Very Good TV, podcast

I’m relatively new to podcast listening. However, I have found several that are worth the time, providing great material on various subjects of interest. Among my top three, Indiewire’s “Very Good TV” podcast is hosted by Liz Shannon Miller and Ben T. Travers. The pair has developed a great rapport as they share insight and critique of a wide range of television programs. We’re talking everything from “The Walking Dead” to “The Americans.” They know the ground they cover offering more than the usual multi-star review rating or thumbs up/thumbs down type of commentary. You’ll hear extended conversations about actors’ careers, director styles, even production decisions by companies small and large.

Here’s a link to their page on Indiewire.com:

Very Good TV podcast

The podcast is also available at iTunes. Finding it will be quick and easy, enhancing your television viewing. Enjoy!

 

Published in: on November 18, 2015 at 2:13 pm  Leave a Comment  
Tags: , , , , , ,

Great Characters

Regular television programs bore me. There are a few, however, that are outstanding for the brilliant characters they bring to the small screen. Deadliest Catch and Ice Road Truckers are two examples that come to mind. What I like most about these shows is that they show what the general public would consider “regular people” doing extraordinary things. These guys aren’t movie stars or television heroes. They’re people out in the world making a living, doing their level best against some wicked conditions.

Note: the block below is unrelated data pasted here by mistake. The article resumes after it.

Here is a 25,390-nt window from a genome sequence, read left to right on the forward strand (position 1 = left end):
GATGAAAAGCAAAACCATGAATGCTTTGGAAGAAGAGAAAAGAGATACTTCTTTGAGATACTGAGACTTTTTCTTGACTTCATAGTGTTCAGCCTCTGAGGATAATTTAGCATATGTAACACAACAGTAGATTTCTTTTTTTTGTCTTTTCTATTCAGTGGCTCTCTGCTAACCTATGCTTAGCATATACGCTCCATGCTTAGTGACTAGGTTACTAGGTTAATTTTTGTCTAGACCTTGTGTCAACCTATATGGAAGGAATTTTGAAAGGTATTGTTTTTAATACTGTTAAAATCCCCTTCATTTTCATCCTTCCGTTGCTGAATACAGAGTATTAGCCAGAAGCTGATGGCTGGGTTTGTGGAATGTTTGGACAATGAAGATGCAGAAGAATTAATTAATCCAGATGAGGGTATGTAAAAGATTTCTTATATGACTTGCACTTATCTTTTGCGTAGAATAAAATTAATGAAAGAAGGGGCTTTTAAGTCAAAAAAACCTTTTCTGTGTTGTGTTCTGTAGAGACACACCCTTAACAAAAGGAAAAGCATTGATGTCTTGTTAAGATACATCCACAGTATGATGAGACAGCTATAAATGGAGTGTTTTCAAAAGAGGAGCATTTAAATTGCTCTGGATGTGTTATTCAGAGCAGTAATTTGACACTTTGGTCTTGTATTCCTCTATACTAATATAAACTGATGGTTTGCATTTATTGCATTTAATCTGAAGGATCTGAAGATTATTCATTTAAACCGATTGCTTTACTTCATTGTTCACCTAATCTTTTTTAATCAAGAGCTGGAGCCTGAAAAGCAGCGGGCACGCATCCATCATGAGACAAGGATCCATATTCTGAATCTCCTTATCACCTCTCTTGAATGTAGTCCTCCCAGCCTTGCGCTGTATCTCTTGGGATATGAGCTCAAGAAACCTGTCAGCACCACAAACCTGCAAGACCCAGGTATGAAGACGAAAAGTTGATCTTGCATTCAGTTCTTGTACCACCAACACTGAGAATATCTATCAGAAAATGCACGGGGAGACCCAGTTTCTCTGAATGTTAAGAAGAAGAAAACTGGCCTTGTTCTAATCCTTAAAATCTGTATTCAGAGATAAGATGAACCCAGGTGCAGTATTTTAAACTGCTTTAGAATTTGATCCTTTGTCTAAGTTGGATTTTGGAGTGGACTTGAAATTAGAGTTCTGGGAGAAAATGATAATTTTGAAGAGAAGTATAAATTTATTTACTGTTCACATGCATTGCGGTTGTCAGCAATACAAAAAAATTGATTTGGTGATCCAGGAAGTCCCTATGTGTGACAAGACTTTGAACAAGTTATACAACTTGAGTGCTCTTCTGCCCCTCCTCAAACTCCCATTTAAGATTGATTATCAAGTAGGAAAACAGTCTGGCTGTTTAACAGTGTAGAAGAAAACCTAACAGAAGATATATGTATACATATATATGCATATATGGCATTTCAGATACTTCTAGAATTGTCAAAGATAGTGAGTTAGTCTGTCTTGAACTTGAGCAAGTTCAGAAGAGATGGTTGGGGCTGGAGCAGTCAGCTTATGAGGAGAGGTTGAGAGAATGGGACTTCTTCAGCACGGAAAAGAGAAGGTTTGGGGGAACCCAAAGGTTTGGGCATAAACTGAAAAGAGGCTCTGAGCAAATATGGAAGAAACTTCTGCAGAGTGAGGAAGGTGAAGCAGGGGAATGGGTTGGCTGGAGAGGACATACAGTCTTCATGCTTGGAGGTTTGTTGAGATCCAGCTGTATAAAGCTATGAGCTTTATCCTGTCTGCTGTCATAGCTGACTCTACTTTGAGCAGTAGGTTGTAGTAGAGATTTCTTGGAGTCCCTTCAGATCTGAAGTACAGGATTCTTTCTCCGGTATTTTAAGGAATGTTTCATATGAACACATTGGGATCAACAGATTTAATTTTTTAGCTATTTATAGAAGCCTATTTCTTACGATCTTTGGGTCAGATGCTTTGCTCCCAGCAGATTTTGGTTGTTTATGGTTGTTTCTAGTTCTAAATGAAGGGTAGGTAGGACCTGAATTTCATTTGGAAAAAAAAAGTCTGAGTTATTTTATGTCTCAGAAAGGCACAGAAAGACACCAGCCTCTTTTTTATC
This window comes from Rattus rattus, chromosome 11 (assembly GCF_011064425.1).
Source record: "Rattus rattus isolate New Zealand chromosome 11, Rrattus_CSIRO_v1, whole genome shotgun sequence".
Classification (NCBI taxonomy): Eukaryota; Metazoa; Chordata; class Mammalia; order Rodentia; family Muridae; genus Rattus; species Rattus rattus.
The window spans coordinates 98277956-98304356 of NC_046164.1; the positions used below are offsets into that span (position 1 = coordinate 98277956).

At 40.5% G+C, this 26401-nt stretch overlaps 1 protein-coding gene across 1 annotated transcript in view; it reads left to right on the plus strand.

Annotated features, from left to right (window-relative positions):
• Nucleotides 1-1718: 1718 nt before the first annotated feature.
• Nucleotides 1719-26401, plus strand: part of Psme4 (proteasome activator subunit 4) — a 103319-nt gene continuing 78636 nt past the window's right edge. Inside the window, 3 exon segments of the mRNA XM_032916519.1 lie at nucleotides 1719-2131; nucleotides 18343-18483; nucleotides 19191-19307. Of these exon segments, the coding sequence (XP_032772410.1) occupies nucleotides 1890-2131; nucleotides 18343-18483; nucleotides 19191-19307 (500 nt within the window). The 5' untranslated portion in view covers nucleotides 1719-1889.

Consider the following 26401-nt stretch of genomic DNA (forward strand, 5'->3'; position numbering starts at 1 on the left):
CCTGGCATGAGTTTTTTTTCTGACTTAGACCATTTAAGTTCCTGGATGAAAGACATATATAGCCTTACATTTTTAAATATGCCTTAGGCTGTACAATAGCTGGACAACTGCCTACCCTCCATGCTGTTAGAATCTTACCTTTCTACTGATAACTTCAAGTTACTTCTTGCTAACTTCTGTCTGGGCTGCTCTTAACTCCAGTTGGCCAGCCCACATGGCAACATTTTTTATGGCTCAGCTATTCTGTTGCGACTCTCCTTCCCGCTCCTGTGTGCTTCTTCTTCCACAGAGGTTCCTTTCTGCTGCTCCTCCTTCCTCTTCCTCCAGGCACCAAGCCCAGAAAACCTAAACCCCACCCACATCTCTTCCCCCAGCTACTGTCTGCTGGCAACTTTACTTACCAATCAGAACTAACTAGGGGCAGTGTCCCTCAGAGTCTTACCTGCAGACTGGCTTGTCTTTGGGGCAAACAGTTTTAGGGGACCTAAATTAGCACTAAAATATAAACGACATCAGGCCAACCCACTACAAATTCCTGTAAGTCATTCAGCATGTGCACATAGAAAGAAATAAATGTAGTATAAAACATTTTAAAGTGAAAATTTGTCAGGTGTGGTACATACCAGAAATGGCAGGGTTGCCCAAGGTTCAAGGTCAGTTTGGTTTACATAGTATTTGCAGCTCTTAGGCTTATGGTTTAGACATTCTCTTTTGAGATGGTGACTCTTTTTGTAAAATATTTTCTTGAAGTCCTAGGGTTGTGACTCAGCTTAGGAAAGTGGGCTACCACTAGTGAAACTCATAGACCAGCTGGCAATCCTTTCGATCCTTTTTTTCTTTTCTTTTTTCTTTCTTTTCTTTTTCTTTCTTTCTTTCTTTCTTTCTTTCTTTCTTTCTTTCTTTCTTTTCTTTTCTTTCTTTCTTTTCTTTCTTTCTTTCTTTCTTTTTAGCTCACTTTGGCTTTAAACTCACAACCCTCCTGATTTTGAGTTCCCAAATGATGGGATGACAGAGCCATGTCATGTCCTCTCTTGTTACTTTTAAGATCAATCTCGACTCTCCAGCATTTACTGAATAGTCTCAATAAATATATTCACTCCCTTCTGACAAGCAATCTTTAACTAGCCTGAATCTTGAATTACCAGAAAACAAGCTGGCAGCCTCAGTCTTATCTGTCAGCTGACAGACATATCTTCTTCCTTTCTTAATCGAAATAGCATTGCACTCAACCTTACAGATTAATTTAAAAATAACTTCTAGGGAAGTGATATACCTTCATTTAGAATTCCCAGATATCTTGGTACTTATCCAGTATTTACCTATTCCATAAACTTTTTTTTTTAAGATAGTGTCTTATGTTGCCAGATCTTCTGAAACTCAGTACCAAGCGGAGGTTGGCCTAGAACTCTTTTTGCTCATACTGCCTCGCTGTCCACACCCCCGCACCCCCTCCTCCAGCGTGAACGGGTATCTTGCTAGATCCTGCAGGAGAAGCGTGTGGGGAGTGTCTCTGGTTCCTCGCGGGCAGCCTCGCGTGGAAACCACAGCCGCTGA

Regular TV, on the other hand, is populated with attempts to create characters such as the ones mentioned above. To me, these creations generally fail in that they are either over the top or not authentic. The action star who never runs out of bullets comes to mind, as does the genius detective who never misses a clue. It’s not that I seek unbridled realism, it’s that I’m looking for a more accurate reflection. By structuring the narrative correctly and populating it with better characters, I believe this goal can be achieved.

The First 48, a show about detectives trying to solve actual crimes comes close to the concept I’m trying to conjure up. The detectives are a mixed bag, some flamboyant, some introspective, but all doing what they can (and more) without the sculpted hair, stilted arguments with higher-ups, and fantasy dates in between. Furthermore, the intensity of their pursuits comes across in vivid clarity. The clock is winding down. If they don’t run down the leads and get a suspect in short order, the odds of solving the crime evaporate. That’s an example of structuring the narrative correctly, and it works very well.

Again, it all doesn’t have to be “reality.” I’ll take some science fiction, some straight forward drama, and whatever else the screenwriters can develop. Just keep it closer to the realm of possibility in the context of the given setting. That’s not too much to ask is it?